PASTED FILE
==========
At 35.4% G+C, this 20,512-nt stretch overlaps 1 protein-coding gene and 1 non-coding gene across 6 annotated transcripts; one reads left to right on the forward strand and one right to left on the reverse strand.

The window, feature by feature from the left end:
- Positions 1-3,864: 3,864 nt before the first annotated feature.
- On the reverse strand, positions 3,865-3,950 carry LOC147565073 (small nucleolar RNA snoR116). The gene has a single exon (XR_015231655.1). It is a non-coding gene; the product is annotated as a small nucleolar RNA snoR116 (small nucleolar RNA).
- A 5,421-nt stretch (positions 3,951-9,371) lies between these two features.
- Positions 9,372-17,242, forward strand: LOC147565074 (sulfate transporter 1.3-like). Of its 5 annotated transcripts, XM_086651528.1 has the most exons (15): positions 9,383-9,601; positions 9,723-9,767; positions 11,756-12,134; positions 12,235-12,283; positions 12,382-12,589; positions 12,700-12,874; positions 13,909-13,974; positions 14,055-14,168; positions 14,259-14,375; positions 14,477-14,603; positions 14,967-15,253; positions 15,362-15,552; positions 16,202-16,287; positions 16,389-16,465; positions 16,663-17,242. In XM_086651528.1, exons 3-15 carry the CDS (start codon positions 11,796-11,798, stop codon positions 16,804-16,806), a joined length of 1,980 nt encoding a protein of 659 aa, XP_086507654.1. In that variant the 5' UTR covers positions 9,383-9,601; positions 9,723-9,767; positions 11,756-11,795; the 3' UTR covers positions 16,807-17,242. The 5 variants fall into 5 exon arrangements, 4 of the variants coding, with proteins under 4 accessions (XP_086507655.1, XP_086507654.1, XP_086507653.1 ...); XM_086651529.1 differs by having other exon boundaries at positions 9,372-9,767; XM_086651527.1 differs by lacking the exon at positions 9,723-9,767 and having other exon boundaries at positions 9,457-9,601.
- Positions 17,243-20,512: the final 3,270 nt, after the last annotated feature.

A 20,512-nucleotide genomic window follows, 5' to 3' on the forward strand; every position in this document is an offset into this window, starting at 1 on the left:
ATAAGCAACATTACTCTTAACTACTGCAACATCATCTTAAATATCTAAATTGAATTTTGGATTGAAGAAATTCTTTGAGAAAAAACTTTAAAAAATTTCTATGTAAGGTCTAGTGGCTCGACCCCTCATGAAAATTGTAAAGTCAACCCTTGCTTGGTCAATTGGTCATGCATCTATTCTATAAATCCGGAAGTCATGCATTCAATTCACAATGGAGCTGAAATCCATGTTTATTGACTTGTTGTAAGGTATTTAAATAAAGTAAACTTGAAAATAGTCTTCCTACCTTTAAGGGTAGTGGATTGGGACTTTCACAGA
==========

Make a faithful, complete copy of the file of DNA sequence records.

At 35.4% G+C, this 20,512-nt stretch overlaps 1 protein-coding gene and 1 non-coding gene across 6 annotated transcripts; one reads left to right on the forward strand and one right to left on the reverse strand.

The window, feature by feature from the left end:
- Positions 1-3,864: 3,864 nt before the first annotated feature.
- On the reverse strand, positions 3,865-3,950 carry LOC147565073 (small nucleolar RNA snoR116). The gene has a single exon (XR_015231655.1). It is a non-coding gene; the product is annotated as a small nucleolar RNA snoR116 (small nucleolar RNA).
- A 5,421-nt stretch (positions 3,951-9,371) lies between these two features.
- Positions 9,372-17,242, forward strand: LOC147565074 (sulfate transporter 1.3-like). Of its 5 annotated transcripts, XM_086651528.1 has the most exons (15): positions 9,383-9,601; positions 9,723-9,767; positions 11,756-12,134; positions 12,235-12,283; positions 12,382-12,589; positions 12,700-12,874; positions 13,909-13,974; positions 14,055-14,168; positions 14,259-14,375; positions 14,477-14,603; positions 14,967-15,253; positions 15,362-15,552; positions 16,202-16,287; positions 16,389-16,465; positions 16,663-17,242. In XM_086651528.1, exons 3-15 carry the CDS (start codon positions 11,796-11,798, stop codon positions 16,804-16,806), a joined length of 1,980 nt encoding a protein of 659 aa, XP_086507654.1. In that variant the 5' UTR covers positions 9,383-9,601; positions 9,723-9,767; positions 11,756-11,795; the 3' UTR covers positions 16,807-17,242. The 5 variants fall into 5 exon arrangements, 4 of the variants coding, with proteins under 4 accessions (XP_086507655.1, XP_086507654.1, XP_086507653.1 ...); XM_086651529.1 differs by having other exon boundaries at positions 9,372-9,767; XM_086651527.1 differs by lacking the exon at positions 9,723-9,767 and having other exon boundaries at positions 9,457-9,601.
- Positions 17,243-20,512: the final 3,270 nt, after the last annotated feature.

A 20,512-nucleotide genomic window follows, 5' to 3' on the forward strand; every position in this document is an offset into this window, starting at 1 on the left:
ATAAGCAACATTACTCTTAACTACTGCAACATCATCTTAAATATCTAAATTGAATTTTGGATTGAAGAAATTCTTTGAGAAAAAACTTTAAAAAATTTCTATGTAAGGTCTAGTGGCTCGACCCCTCATGAAAATTGTAAAGTCAACCCTTGCTTGGTCAATTGGTCATGCATCTATTCTATAAATCCGGAAGTCATGCATTCAATTCACAATGGAGCTGAAATCCATGTTTATTGACTTGTTGTAAGGTATTTAAATAAAGTAAACTTGAAAATAGTCTTCCTACCTTTAAGGGTAGTGGATTGGGACTTTCACAGA